By screening for hormonal dysfunction, it would be possible to identify phenotypes that would most likely benefit from therapies targeting those defects, like NNZ-25266.

Pancreatic Dysfunction
It is reported by Joan Fallon, of Curemark, that 50+% of kids diagnosed with “US autism” seem to have a pancreatic dysfunction.  This can be tested for by measuring fecal chymotrypsin level.  The test measures how well your pancreas is working, and is a standard test for people with cystic fibrosis.  Since the US diagnoses far more kids with autism than other countries, it seems highly plausible that “US autism” includes many more phenotypes than, say, “French autism”.

I was quoted about $8 for a chymotrypsin test.

Ion-Channel Diseases (Channelopathies)
Many diseases like Parkinson’s disease, Spinocerebellar Ataxia and Timothy Syndrome are caused by faulty calcium ion-channels.

The Bumetanide autism therapy, undergoing trials in Europe, is based on another channelopathy, this time a faulty chloride transporter NKCC1.
It is clear from reports I have received, that Bumetanide therapy is totally ineffective in some children with ASD, but in other children, like my son, it is effective.
So some types of autism have certain channelopathies and other types have different ones or, quite possibly, none at all.  

My conclusion today is pure conjecture.  I imagine that possibly as few as a quarter of cases of “US autism” are actually “real” autism, that is with all the brain damage/malformation that is identified in those post mortem brain studies and which forms the basis of 90% of autism research.

The other three quarters may be something entirely different, just like the case of the mosquito that bit the child, produced cerebral malaria and then later the full symptoms of autism.  Within the three quarters may be food allergies, digestive enzyme deficiencies, gut disorders, mastocytosis, blood brain barrier defects, undefined calcium ion-channel diseases etc.
This would account for those occasional amazing “recoveries” and the apparent success, in some cases, of diets like GAPS.  Sadly, diet is unlikely to 100% fix brain damage.  If you are lucky enough to totally “recover”, you cannot have had brain damage in the first place.  It is evident that in some phenotypes of autism, diet can reduce autistic behaviours.  This can only be proved in trials, if biomarkers are established for that specific phenotype.
Most likely the only biological thing all these “autisms” have in common is oxidative stress and neuroinflammation; but only a non-medical scientist, like me, can say such a thing.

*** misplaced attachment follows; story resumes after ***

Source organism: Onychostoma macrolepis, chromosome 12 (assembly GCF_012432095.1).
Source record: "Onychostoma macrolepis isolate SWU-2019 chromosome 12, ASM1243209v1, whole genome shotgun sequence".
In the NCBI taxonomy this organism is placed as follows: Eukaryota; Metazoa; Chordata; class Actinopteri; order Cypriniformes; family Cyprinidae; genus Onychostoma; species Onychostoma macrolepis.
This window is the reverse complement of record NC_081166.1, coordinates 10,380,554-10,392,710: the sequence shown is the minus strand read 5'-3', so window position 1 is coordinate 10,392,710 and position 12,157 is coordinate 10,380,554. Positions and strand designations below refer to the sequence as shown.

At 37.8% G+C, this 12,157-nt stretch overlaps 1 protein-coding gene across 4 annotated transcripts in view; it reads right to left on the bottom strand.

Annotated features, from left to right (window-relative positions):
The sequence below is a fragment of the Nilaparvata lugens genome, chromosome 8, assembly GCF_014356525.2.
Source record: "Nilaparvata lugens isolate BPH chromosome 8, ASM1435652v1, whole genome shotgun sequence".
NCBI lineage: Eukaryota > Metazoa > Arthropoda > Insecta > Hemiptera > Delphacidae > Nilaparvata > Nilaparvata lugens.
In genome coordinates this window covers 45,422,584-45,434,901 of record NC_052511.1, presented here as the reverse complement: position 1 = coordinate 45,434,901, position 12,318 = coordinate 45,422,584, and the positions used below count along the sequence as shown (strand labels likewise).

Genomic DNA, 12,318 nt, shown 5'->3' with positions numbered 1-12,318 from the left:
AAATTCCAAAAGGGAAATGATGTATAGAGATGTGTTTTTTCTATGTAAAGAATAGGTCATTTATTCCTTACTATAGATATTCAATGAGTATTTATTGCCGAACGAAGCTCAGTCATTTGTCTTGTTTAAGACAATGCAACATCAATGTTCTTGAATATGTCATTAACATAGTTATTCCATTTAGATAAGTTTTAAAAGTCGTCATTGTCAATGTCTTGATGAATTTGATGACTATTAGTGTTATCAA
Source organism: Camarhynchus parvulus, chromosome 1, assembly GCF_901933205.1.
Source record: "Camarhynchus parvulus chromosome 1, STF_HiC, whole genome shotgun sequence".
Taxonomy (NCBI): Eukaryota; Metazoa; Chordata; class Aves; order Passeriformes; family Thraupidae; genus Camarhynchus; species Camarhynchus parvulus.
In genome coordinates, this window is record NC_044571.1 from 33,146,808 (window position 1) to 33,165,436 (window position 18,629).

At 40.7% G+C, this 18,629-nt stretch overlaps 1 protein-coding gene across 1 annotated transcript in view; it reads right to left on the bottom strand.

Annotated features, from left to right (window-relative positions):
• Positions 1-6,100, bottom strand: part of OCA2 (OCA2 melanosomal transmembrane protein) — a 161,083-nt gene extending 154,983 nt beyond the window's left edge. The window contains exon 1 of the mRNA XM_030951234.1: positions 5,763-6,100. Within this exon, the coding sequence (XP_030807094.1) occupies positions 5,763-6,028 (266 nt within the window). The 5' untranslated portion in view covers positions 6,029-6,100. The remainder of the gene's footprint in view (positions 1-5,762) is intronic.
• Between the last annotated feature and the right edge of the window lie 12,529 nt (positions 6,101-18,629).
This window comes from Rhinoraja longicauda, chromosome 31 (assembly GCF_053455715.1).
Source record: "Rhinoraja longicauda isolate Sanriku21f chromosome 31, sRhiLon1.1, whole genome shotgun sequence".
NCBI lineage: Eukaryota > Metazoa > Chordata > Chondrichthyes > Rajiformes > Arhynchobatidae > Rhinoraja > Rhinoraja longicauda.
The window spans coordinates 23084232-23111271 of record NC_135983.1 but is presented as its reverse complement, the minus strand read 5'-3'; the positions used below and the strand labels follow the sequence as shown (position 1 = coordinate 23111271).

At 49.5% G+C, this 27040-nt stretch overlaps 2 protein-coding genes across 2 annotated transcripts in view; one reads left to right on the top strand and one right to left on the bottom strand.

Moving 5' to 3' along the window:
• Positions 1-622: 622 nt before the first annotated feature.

1. I want to share a link with you to the ion channel foundation of berne switzerland.. it is my understanding they are looking for collaborators researching ion channels.. it is my understanding also that they are very well funded.. and looking for projects to fund.. I am thinking about sharing my project with them to see if they would like to work on it as I am not very well. This is Andersen Tawil girl.. Some very respectable researchers in ion channelopathies in the group..

  2. Thanks for this.
    I am myself back on the channelopathy theme. They are most likely all inter-related. It appears that a well known sodium channelopathy, affecting autism may indeed be treatable. In mice it works. The channel is Nav1.1, the gene is SCN1A and the drug is called Clonazepan/Rivotril. I know that Andersen-Tawil is a potassium channelopathy. Sodium, potassium and indeed calcium and magnesium are all inter-related. Magnesium can block calcium channels for example. Have you ever tried Verapamil? It is a very common calcium channel blocker that blocks some potassium channels. It will raise K+ levels in the blood, but if you have a potassium channelopathy it will likely have other effects.

    1. Hi Peter,

      I'm fascinated by your blog and the amount of research that you do. I have a question for you regarding the chloride channelopathy. Can a calcium channelopathy cause or trigger a chloride channelopathy?

    2. It is known that a sodium channelopathy can trigger a second sodium channelopathy. Ion channels are interrelated so it is plausible that a calcium channelopathy could cause a chloride channelopathy, but I doubt anyone has proved it. The understanding of this area of science is in its infancy.

  3. Wonderful stuff here. Thanks for going to the trouble to do the writing.